Tenancy is an "estate in land" granted for a determined period of time - "term of months or years" or "fixed-term".
A tenancy can be for 6 months, 1 year or even 99 years. As consequences of the Housing Act 1996 after 28th February 1997 it is now possible to grant a shorter tenancy than 6 months. In return for the "time limited" but 'exclusive' use and possession of the land the tenant pays the landlord 'rent'.
Clifton and Bristol Landlords can fall in the following category:
Freeholder (owner) Landlord grants a tenancy to:
Provided each subsequent 'sublease' is shorter in length than the previous one there is no problem. To all intent and purpose, whilst a tenancy is in force, the tenant occupier is the 'owner of the land' and can act as any other owner would, so long as it's within the terms of his tenancy / lease agreement and current statutory requirements (Acts of Parliament).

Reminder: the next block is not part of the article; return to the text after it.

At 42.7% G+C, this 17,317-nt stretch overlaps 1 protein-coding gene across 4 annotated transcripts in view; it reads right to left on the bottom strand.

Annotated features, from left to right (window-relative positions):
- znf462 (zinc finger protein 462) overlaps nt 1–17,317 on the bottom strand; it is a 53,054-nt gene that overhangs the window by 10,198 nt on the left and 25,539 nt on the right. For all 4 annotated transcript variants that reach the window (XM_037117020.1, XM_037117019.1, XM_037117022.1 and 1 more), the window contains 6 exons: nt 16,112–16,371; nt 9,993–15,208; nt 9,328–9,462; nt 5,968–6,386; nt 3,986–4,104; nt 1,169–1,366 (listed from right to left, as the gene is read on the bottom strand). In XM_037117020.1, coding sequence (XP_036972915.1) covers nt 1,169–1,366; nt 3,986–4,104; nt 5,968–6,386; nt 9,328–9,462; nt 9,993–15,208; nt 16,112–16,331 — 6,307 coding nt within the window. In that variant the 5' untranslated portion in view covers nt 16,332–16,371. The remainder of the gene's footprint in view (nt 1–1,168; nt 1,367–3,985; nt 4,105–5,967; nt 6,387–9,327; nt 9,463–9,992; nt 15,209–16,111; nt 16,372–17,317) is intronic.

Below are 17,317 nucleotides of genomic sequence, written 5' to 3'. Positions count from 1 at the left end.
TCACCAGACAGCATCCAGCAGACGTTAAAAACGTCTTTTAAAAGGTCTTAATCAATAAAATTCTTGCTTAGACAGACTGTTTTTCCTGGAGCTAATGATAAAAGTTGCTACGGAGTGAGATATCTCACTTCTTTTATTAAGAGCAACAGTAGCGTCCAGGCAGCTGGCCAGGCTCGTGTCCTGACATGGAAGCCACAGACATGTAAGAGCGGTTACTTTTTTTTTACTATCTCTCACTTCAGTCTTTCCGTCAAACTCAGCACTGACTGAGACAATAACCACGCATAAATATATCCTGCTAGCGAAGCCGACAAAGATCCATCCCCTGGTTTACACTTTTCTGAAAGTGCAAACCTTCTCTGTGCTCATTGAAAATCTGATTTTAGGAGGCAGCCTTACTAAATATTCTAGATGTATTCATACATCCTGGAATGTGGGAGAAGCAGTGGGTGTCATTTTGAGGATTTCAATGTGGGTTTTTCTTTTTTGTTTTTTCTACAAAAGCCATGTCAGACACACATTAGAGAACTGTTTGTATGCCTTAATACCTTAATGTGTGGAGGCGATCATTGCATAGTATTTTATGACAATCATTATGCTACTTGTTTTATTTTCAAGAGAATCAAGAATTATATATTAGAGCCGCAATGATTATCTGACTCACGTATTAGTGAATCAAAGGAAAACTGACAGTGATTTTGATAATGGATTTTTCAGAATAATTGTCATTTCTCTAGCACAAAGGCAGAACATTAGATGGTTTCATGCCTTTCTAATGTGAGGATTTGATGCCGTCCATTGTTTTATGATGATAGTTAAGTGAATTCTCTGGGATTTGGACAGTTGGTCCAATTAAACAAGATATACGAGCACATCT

In a residential tenancy agreement the landlord has a number of legal obligations i.e. to maintain the property, tenant deposit scheme TDS, EPC certificate, annual gas service and safety checks. Tenancy agreements are partly contractual, i.e. an agreement between landlord and tenant which can be enforced by a court of law. with residential tenancies they are partly governed by 'statutory' (Parliamentary) 'rules' which cannot be overridden by the contractual common law rules. The agreement must be deemed 'fair' and that it does not fall foul of the Unfair Terms in Consumer Contracts Regulations 1999.
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